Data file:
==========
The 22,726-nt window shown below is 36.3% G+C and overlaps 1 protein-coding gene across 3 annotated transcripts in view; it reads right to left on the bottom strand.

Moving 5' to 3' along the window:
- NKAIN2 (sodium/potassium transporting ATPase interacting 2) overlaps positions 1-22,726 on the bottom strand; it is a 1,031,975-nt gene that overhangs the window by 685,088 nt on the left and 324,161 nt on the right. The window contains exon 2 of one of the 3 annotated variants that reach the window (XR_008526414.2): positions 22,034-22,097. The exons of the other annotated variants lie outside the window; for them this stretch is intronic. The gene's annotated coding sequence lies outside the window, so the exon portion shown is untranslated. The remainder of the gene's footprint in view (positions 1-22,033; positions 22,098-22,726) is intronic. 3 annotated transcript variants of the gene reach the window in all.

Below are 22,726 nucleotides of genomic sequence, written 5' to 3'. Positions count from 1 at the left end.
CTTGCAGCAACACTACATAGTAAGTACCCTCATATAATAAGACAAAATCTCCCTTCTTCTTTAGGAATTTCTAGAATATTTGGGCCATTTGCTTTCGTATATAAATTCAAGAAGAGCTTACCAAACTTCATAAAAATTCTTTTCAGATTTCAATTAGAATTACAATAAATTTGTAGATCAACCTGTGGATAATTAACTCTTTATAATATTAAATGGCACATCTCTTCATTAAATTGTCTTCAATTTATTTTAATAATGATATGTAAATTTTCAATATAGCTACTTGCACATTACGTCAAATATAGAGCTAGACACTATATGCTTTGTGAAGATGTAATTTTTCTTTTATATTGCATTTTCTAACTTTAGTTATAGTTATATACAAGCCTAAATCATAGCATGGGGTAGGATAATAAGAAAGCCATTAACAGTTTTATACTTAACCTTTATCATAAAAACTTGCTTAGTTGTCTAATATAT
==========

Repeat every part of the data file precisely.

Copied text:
The 22,726-nt window shown below is 36.3% G+C and overlaps 1 protein-coding gene across 3 annotated transcripts in view; it reads right to left on the bottom strand.

Moving 5' to 3' along the window:
- NKAIN2 (sodium/potassium transporting ATPase interacting 2) overlaps positions 1-22,726 on the bottom strand; it is a 1,031,975-nt gene that overhangs the window by 685,088 nt on the left and 324,161 nt on the right. The window contains exon 2 of one of the 3 annotated variants that reach the window (XR_008526414.2): positions 22,034-22,097. The exons of the other annotated variants lie outside the window; for them this stretch is intronic. The gene's annotated coding sequence lies outside the window, so the exon portion shown is untranslated. The remainder of the gene's footprint in view (positions 1-22,033; positions 22,098-22,726) is intronic. 3 annotated transcript variants of the gene reach the window in all.

Below are 22,726 nucleotides of genomic sequence, written 5' to 3'. Positions count from 1 at the left end.
CTTGCAGCAACACTACATAGTAAGTACCCTCATATAATAAGACAAAATCTCCCTTCTTCTTTAGGAATTTCTAGAATATTTGGGCCATTTGCTTTCGTATATAAATTCAAGAAGAGCTTACCAAACTTCATAAAAATTCTTTTCAGATTTCAATTAGAATTACAATAAATTTGTAGATCAACCTGTGGATAATTAACTCTTTATAATATTAAATGGCACATCTCTTCATTAAATTGTCTTCAATTTATTTTAATAATGATATGTAAATTTTCAATATAGCTACTTGCACATTACGTCAAATATAGAGCTAGACACTATATGCTTTGTGAAGATGTAATTTTTCTTTTATATTGCATTTTCTAACTTTAGTTATAGTTATATACAAGCCTAAATCATAGCATGGGGTAGGATAATAAGAAAGCCATTAACAGTTTTATACTTAACCTTTATCATAAAAACTTGCTTAGTTGTCTAATATAT